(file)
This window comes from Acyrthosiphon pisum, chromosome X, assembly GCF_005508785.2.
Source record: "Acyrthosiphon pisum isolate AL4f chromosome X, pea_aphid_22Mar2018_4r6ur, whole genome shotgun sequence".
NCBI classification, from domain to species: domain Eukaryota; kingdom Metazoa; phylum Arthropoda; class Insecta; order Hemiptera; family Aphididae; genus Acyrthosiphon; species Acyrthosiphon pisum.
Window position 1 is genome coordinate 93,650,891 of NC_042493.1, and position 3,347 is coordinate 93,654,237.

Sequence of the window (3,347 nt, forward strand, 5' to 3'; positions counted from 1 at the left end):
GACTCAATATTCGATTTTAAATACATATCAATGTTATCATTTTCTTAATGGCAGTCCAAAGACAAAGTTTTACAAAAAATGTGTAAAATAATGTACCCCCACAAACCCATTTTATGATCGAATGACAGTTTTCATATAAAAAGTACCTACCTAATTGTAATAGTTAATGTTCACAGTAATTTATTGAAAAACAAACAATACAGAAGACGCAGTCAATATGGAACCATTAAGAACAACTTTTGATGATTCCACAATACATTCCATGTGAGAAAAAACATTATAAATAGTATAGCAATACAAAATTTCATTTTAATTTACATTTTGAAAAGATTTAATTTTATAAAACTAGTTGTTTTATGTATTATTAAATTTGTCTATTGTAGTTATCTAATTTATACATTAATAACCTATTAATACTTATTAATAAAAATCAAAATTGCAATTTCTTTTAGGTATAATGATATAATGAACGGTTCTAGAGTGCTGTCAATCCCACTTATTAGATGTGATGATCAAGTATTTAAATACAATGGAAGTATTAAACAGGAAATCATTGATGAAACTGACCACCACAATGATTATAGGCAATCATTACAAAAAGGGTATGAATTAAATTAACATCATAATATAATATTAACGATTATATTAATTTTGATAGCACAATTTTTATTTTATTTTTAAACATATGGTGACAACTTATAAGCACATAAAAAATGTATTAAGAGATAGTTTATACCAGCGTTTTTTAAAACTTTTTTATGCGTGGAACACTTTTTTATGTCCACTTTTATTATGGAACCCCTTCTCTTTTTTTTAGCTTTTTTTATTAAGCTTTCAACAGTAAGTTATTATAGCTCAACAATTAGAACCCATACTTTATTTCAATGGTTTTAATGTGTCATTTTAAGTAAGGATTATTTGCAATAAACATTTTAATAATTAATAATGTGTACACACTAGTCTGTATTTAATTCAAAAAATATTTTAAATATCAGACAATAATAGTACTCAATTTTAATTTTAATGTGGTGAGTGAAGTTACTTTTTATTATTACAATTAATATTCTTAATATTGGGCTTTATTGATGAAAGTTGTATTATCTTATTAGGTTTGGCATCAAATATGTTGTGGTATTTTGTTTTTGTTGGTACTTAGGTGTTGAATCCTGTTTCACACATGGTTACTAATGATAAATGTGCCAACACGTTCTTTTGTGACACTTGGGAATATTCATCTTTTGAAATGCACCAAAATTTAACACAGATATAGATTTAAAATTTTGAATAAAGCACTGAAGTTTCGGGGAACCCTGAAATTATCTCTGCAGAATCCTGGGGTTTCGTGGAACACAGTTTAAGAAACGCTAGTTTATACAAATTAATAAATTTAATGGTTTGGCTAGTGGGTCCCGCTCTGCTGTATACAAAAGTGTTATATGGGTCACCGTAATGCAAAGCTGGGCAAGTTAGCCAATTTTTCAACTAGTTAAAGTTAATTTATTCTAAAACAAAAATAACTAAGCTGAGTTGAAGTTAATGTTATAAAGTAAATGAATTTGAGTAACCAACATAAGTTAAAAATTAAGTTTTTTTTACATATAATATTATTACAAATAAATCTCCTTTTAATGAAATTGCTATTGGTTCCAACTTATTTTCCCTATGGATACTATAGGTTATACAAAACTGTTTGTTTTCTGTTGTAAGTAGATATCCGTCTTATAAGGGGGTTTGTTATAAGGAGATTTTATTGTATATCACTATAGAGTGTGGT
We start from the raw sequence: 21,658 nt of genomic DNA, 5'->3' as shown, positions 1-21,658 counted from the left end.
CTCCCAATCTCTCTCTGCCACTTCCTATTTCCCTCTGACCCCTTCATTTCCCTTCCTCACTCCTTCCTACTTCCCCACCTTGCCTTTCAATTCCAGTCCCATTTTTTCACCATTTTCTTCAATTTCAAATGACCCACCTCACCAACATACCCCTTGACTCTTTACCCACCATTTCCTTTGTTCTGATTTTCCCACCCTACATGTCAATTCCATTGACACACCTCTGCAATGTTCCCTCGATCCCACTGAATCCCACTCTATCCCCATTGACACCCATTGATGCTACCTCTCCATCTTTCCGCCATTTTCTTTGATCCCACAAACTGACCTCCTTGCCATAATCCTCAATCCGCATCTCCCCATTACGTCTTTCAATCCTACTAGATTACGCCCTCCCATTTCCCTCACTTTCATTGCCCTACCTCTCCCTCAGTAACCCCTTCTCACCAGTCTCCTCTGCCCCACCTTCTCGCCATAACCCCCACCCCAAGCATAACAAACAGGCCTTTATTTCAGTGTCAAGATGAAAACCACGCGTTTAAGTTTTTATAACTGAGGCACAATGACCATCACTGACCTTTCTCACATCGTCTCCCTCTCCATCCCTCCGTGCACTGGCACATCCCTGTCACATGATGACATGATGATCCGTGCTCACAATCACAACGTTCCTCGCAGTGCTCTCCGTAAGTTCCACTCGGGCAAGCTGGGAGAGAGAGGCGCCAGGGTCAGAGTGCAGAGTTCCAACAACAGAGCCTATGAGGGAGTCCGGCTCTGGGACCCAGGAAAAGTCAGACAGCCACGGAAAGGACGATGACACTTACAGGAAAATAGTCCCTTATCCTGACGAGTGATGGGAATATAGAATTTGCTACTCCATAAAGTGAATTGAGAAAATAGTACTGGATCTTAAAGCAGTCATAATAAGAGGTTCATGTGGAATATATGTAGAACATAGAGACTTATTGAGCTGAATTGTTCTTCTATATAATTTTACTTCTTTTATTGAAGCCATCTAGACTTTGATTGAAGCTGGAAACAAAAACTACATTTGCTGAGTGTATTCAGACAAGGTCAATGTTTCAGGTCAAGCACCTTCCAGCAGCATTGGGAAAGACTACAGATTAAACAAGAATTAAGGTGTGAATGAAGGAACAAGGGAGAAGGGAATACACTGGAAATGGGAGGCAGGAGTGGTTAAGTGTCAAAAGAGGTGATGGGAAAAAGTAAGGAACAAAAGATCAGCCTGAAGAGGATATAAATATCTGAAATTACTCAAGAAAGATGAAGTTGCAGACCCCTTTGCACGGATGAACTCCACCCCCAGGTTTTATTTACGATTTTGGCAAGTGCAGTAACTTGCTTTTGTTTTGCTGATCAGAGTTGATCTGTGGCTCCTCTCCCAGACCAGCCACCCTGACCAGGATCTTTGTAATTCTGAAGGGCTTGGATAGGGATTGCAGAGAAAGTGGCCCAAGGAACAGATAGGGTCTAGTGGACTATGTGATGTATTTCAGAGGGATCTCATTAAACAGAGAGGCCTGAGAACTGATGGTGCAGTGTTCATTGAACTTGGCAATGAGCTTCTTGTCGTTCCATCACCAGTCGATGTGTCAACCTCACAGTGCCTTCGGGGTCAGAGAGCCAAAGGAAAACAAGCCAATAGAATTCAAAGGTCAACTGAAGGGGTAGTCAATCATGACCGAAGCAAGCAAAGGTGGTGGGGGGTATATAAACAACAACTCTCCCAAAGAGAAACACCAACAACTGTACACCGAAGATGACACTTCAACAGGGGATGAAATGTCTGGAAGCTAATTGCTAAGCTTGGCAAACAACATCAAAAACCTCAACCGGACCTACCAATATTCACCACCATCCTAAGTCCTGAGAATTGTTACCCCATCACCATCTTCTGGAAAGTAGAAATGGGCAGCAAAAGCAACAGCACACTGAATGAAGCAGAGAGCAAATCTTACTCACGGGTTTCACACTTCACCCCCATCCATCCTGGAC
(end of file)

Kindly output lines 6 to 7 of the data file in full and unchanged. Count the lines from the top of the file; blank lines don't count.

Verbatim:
GACTCAATATTCGATTTTAAATACATATCAATGTTATCATTTTCTTAATGGCAGTCCAAAGACAAAGTTTTACAAAAAATGTGTAAAATAATGTACCCCCACAAACCCATTTTATGATCGAATGACAGTTTTCATATAAAAAGTACCTACCTAATTGTAATAGTTAATGTTCACAGTAATTTATTGAAAAACAAACAATACAGAAGACGCAGTCAATATGGAACCATTAAGAACAACTTTTGATGATTCCACAATACATTCCATGTGAGAAAAAACATTATAAATAGTATAGCAATACAAAATTTCATTTTAATTTACATTTTGAAAAGATTTAATTTTATAAAACTAGTTGTTTTATGTATTATTAAATTTGTCTATTGTAGTTATCTAATTTATACATTAATAACCTATTAATACTTATTAATAAAAATCAAAATTGCAATTTCTTTTAGGTATAATGATATAATGAACGGTTCTAGAGTGCTGTCAATCCCACTTATTAGATGTGATGATCAAGTATTTAAATACAATGGAAGTATTAAACAGGAAATCATTGATGAAACTGACCACCACAATGATTATAGGCAATCATTACAAAAAGGGTATGAATTAAATTAACATCATAATATAATATTAACGATTATATTAATTTTGATAGCACAATTTTTATTTTATTTTTAAACATATGGTGACAACTTATAAGCACATAAAAAATGTATTAAGAGATAGTTTATACCAGCGTTTTTTAAAACTTTTTTATGCGTGGAACACTTTTTTATGTCCACTTTTATTATGGAACCCCTTCTCTTTTTTTTAGCTTTTTTTATTAAGCTTTCAACAGTAAGTTATTATAGCTCAACAATTAGAACCCATACTTTATTTCAATGGTTTTAATGTGTCATTTTAAGTAAGGATTATTTGCAATAAACATTTTAATAATTAATAATGTGTACACACTAGTCTGTATTTAATTCAAAAAATATTTTAAATATCAGACAATAATAGTACTCAATTTTAATTTTAATGTGGTGAGTGAAGTTACTTTTTATTATTACAATTAATATTCTTAATATTGGGCTTTATTGATGAAAGTTGTATTATCTTATTAGGTTTGGCATCAAATATGTTGTGGTATTTTGTTTTTGTTGGTACTTAGGTGTTGAATCCTGTTTCACACATGGTTACTAATGATAAATGTGCCAACACGTTCTTTTGTGACACTTGGGAATATTCATCTTTTGAAATGCACCAAAATTTAACACAGATATAGATTTAAAATTTTGAATAAAGCACTGAAGTTTCGGGGAACCCTGAAATTATCTCTGCAGAATCCTGGGGTTTCGTGGAACACAGTTTAAGAAACGCTAGTTTATACAAATTAATAAATTTAATGGTTTGGCTAGTGGGTCCCGCTCTGCTGTATACAAAAGTGTTATATGGGTCACCGTAATGCAAAGCTGGGCAAGTTAGCCAATTTTTCAACTAGTTAAAGTTAATTTATTCTAAAACAAAAATAACTAAGCTGAGTTGAAGTTAATGTTATAAAGTAAATGAATTTGAGTAACCAACATAAGTTAAAAATTAAGTTTTTTTTACATATAATATTATTACAAATAAATCTCCTTTTAATGAAATTGCTATTGGTTCCAACTTATTTTCCCTATGGATACTATAGGTTATACAAAACTGTTTGTTTTCTGTTGTAAGTAGATATCCGTCTTATAAGGGGGTTTGTTATAAGGAGATTTTATTGTATATCACTATAGAGTGTGGT
We start from the raw sequence: 21,658 nt of genomic DNA, 5'->3' as shown, positions 1-21,658 counted from the left end.